Rhea Chakraborty and a Medieval Tale of Misogyny, Marijuana and Mental Health
image: Instagram(Rhea)

In India, there are many laws that are not followed, but we rarely bat an eyelid. India records 21 dowry deaths a day, dowry being illegal in India, and less than 35% are convicted. Child marriage is illegal, but nearly 16% of adolescent girls between 15-19 years of age are currently married in India. Child labor is prohibited, but around 13 million children are working in some form or the other. These are laws that are routinely flouted and we see them around us and we rarely raise our voices.

Recently, Rhea Chakraborty’s brother has been arrested for possession of or transferring marijuana and she might be too. Undoubtedly, using drugs is illegal. But are they dangerous to the society like flouting the aforementioned laws are? Cannabis, in the form of Bhang, is regularly consumed by Hindus, Muslims, and Sikhs during their festivals and ceremonies. In fact, it was legal to consume cannabis till 1985 in India, when due to the international pressure from the USA, we banned it. This herb mentioned in the Atharvaveda, our holy book, was banned due to external pressure! Because of this, even BJP leaders have petitioned their own central government to reconsider this and even their own relatives have suffered.


Another thing that has gotten lost in this entire story is that Sushant Singh Rajput, as per the statement to the NCB, was consuming drugs much before Rhea entered his life. He was depressed as well and she was his primary caregiver. If anything, she was his primary support in his darkest moments and not his family that is now after her. In fact, had she legally married him and not merely live-in with him, she would qualify for a case of harassment of a daughter-in-law under Indian laws that are meant to protect newly-wed women from harassment by their in-laws. She did not introduce him to drugs. She was not the cause of depression. So far as we know, she did not launder money from Sushant’s account. From what we know thus far, nothing she did contribute in any way towards abetting Sushant’s tragic suicide, for which she is facing an FIR.

Hence, if Rhea gets arrested, as the mob is demanding, due to the purchase, transfer, or possession of marijuana, it would be a travesty of justice as she was not holding the prescribed quantity which invites the registration of a case. Further, it may be observed that the consumption of cannabis is a part of our culture but hidden due to a law foisted on us due to international pressure and should be recognized by those who decry malign Western influences in our culture, which by the way is going in the other direction and legalizing cannabis gradually. If she had possessed some other drugs too, we could talk of helping her and those addicted and criminalizing the peddlers and not the buyers, and that is something that is addressed further. Let it also be noted that Rhea’s brother is currently under custody neither because of buying marijuana for Sushant nor because of thereby contributing to his death (because Sushant did not die of a cannabis overdose). He is being probed to see if he was part of a wider peddling network, an observation many commenters seem to have overlooked, maybe even willingly. In that case, as with others, let the law take its course.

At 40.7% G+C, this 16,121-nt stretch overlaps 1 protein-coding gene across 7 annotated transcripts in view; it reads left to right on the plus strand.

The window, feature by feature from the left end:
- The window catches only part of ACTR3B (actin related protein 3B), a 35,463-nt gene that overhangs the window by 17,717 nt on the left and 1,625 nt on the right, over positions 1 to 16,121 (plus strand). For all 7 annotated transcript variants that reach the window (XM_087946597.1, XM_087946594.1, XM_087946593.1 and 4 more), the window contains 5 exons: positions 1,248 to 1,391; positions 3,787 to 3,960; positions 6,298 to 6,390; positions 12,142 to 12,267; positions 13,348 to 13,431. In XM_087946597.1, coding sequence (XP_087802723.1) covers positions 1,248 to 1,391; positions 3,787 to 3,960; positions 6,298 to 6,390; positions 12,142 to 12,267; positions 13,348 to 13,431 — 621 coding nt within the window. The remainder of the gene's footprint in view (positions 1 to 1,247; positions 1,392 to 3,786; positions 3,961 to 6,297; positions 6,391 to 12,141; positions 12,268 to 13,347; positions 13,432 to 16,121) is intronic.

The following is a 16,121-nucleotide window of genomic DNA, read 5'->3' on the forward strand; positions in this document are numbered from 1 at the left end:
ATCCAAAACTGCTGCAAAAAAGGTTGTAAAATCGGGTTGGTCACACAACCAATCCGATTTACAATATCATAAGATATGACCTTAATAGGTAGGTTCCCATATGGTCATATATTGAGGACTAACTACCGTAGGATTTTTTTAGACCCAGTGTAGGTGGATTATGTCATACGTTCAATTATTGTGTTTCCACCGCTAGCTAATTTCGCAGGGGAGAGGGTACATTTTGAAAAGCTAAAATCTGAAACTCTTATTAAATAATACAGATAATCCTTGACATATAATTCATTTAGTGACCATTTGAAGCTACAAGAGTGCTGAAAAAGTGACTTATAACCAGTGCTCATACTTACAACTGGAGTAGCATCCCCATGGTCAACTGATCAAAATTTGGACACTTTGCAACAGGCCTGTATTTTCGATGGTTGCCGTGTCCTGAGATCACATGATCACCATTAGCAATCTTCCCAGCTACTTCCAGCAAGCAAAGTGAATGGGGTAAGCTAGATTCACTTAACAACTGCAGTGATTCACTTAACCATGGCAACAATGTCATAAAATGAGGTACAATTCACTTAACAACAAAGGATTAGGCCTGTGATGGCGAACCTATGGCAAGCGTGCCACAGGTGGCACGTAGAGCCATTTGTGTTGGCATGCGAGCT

More importantly, therefore, it will take us nowhere nearer to our quest for #JusticeForSushantSinghRajput because it will not address the following points:

  1. It will not address why he could not talk about his mental health openly in society.
  2. It will not address what and who got him into drugs in the first place and if he had access to anonymous addiction treatment groups and centers ahead of, and after, those who peddled these drugs to him. This includes not only marijuana but possibly even prescription drugs if the latest FIR against Sushant’s sister holds, where she is accused of prescription forgery.
  3. It will not address the nepotism in the industry and whether it was a factor in his ultimate decision or whether they contributed to the above problems, which may or may not have been causally interlinked.

So, the witch-hunt of Rhea; what is it all in the aid of? And probably, we all know the answer to that as well. Answering the above questions pose uncomfortable truths to our own selves:

  1. It forces us to confront that even today we see mental illness as a weakness.
  2. We still see addiction as a crime and not something that needs to be treated, and therefore criminalize, in our view, the buyers instead of the peddlers as noted above in the case of Rhea as well.
  3. Nepotism in its worst forms that exist at the top has been encouraged by us, whether it is in politics or in entertainment.

So, we must instead burn a witch at the stake of token reform because actually reforming our society is difficult and we generationally have had no compunction in sacrificing the lives of women. It requires us to challenge our own weaknesses. It requires us to admit that it was we who were responsible in many ways for Sushant’s death. But we do not have that courage, and understandably so. Who wants to admit to culpability for the abetment of suicide?! So instead, Rhea will have to do to mollify our righteous indignation that hides our own shame. In the process though, all we have done is heaped more guilt on ourselves by making a witch of a woman whose crime has not been established as abetment of suicide but the possibility of handling a drug, where she herself is a victim of our laws and society. The only hope now is that Rhea is not as weak as us and does not allow herself to be burned at the metaphorical pyre in this modern-day Sati.

Disclaimer: The views and opinions expressed in this opinion article are those of the author(s) and do not necessarily reflect the official policy or position of The Eastern Herald.